HC Deb 11 March 1842 vol 61 cc421-2
Mr. S. Wortley

begged to put a question to the right hon. Baronet upon a subject to which it was impossible to allude without pain, and of such importance, that he believed it would account for the question he was about to ask. The subject to which he alluded, was the late melancholy disasters they had met with in the West of India. Intelligence had been received in this country from Cabool, stating that the garrison of the place were in circumstances of the most imminent danger. Reports had reached this country lately, that those circumstances had been followed by others still more alarming—that the garrison of Cabool had been utterly destroyed, and that the troops in Candahar had been cut off from all communication on that side, and that the troops at Jellalabad were in great danger. What he wished to ask from the right hon. Baronet was, such authentic information as Government might possess with regard to the correctness of the report. First of all, he wished to know what information had been received with respect to the unfortunate troops in Cabool? and secondly, what was the position of those in Candahar and Jellalabad, and what prospect of relief they had from the government of India.

Sir R. Peel

said, that to the question put by his hon. Friend he could not give ft very satisfactory answer, and although he had it in his power to do so, he doubted whether it would be consistent with his duty to answer some of the questions that had been put to him. But in a matter of such importance he would not hesitate to give the information which he possessed, and which, although not entirely official, might, he thought, be relied on. The latest accounts which had been received from the Governor-general of India were dated Calcutta, January 22, giving only an account of the scandalous and perfidious act by which Sir William M'Naghten had lost his life. No account subsequent to the despatch of February 1, from Bombay, had been received. Another account, not of an official nature, but of the correctness of which there could be little doubt, had been received in a letter from Dr. Reid, dated Peshawar, 16th of January. It spoke of a letter which was dated Jellalabad, the 13th, and from that letter, it was impossible to doubt, that her Majesty's troops had recently sustained great reverses. A capitulation, as far as it could be judged from the accounts, ap- peared to have been signed with the Affghan forces, and by an act, as it would appear, speaking, as he said before, from information not strictly official, but from accounts of which the credibility could hardly be questioned—by an act marked with a perfidy and treachery almost as gross as that by which Sir W. M'Naghten lost his life, the English troops were attacked three days afterwards, and had certainly sustained great loss; but, he trusted, that there was nothing in the accounts that had been received that ought to create dismay. Her Majesty's Government would take every measure, that it might be advisable to take to repair this partial disaster. Under the circumstances, he had no doubt Parliament would give her Majesty's Government its confidence and support, whatever might be the demands which they should feel it their duty to make, in order to repair the disaster that had occurred, and to satisfy the public in this country, in India, and throughout the world, that they were determined to spare no sacrifice in order to maintain their Indian empire.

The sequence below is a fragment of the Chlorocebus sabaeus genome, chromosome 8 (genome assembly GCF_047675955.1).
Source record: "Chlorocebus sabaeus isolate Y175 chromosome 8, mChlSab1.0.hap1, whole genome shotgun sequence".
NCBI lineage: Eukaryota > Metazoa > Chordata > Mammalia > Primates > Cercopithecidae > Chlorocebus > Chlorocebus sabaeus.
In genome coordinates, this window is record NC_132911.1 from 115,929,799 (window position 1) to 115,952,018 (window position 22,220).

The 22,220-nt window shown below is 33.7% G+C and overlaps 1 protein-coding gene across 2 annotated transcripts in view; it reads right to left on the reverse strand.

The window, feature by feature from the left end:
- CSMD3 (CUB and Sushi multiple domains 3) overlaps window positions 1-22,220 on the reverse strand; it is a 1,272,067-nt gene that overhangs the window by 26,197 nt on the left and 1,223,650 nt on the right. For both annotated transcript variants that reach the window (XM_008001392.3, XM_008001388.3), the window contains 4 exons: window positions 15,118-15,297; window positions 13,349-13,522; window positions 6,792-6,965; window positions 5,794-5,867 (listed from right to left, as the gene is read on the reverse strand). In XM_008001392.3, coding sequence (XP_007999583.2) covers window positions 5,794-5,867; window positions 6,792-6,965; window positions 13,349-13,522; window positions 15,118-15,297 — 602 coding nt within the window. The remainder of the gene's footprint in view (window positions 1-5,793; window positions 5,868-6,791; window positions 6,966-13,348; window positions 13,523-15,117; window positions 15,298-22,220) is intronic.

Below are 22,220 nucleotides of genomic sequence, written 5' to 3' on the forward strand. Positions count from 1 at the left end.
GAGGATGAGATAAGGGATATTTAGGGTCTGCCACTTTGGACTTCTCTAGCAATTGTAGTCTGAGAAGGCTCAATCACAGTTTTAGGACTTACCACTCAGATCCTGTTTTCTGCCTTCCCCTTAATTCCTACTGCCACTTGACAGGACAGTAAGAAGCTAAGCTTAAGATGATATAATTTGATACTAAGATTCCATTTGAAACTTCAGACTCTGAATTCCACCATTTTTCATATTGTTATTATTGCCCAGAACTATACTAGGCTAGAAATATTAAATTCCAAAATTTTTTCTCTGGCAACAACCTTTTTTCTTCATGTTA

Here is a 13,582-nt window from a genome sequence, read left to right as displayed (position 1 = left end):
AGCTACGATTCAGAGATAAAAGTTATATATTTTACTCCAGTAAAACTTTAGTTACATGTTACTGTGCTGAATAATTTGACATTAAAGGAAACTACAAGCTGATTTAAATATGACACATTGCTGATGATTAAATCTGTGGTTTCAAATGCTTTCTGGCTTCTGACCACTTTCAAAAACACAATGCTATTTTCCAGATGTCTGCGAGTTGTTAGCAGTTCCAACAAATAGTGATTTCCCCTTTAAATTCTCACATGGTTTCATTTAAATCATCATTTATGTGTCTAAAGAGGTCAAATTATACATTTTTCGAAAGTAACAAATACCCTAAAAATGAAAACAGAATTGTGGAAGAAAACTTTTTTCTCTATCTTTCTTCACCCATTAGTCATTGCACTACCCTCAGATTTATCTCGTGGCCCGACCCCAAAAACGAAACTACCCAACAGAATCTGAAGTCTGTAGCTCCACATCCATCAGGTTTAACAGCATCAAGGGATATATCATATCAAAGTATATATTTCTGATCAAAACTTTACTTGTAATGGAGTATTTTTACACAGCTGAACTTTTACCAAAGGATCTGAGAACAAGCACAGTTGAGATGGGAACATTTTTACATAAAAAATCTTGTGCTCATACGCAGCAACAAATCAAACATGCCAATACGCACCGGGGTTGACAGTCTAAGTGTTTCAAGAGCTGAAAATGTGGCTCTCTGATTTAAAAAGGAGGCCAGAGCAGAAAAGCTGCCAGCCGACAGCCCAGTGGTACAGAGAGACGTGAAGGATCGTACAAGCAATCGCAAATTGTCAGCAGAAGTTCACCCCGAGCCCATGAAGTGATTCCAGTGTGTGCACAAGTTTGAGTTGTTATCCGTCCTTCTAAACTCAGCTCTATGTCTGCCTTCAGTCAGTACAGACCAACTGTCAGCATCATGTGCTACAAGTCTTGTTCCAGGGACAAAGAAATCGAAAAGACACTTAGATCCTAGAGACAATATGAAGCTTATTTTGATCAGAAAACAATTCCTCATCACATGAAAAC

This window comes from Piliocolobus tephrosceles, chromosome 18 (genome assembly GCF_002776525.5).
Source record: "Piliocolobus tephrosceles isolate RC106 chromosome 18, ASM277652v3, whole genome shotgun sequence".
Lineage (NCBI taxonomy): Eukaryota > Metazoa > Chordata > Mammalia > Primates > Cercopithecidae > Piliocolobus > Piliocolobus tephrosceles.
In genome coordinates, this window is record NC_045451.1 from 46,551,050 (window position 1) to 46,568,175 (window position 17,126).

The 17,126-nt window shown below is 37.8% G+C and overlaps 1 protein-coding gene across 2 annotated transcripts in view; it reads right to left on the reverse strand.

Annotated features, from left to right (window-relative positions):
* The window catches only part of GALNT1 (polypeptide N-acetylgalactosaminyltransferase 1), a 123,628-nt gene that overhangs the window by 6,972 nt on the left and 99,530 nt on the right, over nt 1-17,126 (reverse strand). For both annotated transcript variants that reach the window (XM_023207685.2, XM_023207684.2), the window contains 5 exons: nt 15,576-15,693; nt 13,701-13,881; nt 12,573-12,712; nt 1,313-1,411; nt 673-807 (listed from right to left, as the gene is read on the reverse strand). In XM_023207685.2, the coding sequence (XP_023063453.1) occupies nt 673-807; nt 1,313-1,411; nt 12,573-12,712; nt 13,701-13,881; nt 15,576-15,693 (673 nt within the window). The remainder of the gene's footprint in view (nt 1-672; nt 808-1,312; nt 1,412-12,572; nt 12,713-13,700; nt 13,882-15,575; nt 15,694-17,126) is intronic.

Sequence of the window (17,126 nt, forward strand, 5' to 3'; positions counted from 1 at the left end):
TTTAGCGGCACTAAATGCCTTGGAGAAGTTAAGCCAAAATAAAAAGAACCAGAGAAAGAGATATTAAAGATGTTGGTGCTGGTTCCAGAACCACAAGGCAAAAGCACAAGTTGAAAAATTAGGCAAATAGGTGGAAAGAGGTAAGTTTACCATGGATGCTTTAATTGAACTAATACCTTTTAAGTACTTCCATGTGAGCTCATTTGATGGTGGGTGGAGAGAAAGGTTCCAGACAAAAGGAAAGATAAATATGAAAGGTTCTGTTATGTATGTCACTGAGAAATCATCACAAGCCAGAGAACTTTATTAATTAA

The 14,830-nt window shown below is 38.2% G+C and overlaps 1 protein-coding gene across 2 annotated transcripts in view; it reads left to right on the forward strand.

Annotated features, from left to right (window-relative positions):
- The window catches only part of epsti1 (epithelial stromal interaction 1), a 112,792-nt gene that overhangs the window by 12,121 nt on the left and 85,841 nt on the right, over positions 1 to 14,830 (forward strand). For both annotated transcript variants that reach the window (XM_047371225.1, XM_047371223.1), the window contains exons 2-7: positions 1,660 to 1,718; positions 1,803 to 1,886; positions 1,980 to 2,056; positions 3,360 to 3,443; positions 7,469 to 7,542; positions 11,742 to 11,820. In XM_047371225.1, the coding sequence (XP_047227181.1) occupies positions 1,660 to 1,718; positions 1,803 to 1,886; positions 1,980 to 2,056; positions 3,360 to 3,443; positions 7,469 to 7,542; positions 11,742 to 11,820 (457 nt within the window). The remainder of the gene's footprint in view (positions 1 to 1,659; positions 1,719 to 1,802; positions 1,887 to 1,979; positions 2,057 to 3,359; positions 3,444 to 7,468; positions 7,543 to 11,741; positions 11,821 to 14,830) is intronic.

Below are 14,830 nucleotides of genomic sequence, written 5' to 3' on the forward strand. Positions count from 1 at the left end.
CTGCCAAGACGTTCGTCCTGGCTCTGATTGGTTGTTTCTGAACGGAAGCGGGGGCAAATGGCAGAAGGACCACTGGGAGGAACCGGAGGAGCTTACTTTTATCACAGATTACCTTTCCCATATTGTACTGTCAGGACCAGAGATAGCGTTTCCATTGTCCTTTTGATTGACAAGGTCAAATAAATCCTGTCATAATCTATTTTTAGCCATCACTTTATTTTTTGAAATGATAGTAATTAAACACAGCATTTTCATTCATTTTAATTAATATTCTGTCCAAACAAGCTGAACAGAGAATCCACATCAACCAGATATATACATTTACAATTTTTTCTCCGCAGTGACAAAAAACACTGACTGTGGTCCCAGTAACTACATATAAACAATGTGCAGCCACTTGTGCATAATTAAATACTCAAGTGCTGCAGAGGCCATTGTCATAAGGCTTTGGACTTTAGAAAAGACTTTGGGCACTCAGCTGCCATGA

Sir J. C. Hobhouse

said, in the whole course of his life, he had never been so much gratified as by the statement just made by the right hon. Gentleman. He had no doubt, but that the Queen's Government would do its duty, and the assurance just made must tranquillise all those unnecessary alarms which had before existed, and for which there would not now be a pretence for existing in the mind of any right thinking man. The right hon. Gentleman was right in saying, that this House would stand by the Queen's Government on this occasion. So far from party feeling prevailing, the House would see, that it had nothing to do but to exert itself to the utmost to repair the disaster that had occurred, but which he, at the same time, thought had been much exaggerated.